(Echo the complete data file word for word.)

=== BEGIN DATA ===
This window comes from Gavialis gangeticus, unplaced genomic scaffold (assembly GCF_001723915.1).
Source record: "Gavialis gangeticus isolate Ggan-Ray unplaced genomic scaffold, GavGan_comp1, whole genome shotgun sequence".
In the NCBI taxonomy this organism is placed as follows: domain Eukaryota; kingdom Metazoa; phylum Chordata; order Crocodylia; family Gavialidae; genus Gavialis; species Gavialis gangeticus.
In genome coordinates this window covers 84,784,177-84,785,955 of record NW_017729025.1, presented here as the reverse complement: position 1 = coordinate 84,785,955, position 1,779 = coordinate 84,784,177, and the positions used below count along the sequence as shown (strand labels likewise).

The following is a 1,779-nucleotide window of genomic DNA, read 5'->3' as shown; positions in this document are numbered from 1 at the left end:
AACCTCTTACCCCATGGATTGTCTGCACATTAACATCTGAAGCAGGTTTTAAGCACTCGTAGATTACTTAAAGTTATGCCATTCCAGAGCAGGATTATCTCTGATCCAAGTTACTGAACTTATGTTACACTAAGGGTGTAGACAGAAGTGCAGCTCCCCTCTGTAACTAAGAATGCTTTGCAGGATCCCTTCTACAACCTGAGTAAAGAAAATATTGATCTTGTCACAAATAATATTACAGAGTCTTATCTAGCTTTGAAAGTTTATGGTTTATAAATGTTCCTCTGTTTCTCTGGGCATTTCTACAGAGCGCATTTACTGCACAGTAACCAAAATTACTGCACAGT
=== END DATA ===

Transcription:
This window comes from Gavialis gangeticus, unplaced genomic scaffold (assembly GCF_001723915.1).
Source record: "Gavialis gangeticus isolate Ggan-Ray unplaced genomic scaffold, GavGan_comp1, whole genome shotgun sequence".
In the NCBI taxonomy this organism is placed as follows: domain Eukaryota; kingdom Metazoa; phylum Chordata; order Crocodylia; family Gavialidae; genus Gavialis; species Gavialis gangeticus.
In genome coordinates this window covers 84,784,177-84,785,955 of record NW_017729025.1, presented here as the reverse complement: position 1 = coordinate 84,785,955, position 1,779 = coordinate 84,784,177, and the positions used below count along the sequence as shown (strand labels likewise).

The following is a 1,779-nucleotide window of genomic DNA, read 5'->3' as shown; positions in this document are numbered from 1 at the left end:
AACCTCTTACCCCATGGATTGTCTGCACATTAACATCTGAAGCAGGTTTTAAGCACTCGTAGATTACTTAAAGTTATGCCATTCCAGAGCAGGATTATCTCTGATCCAAGTTACTGAACTTATGTTACACTAAGGGTGTAGACAGAAGTGCAGCTCCCCTCTGTAACTAAGAATGCTTTGCAGGATCCCTTCTACAACCTGAGTAAAGAAAATATTGATCTTGTCACAAATAATATTACAGAGTCTTATCTAGCTTTGAAAGTTTATGGTTTATAAATGTTCCTCTGTTTCTCTGGGCATTTCTACAGAGCGCATTTACTGCACAGTAACCAAAATTACTGCACAGT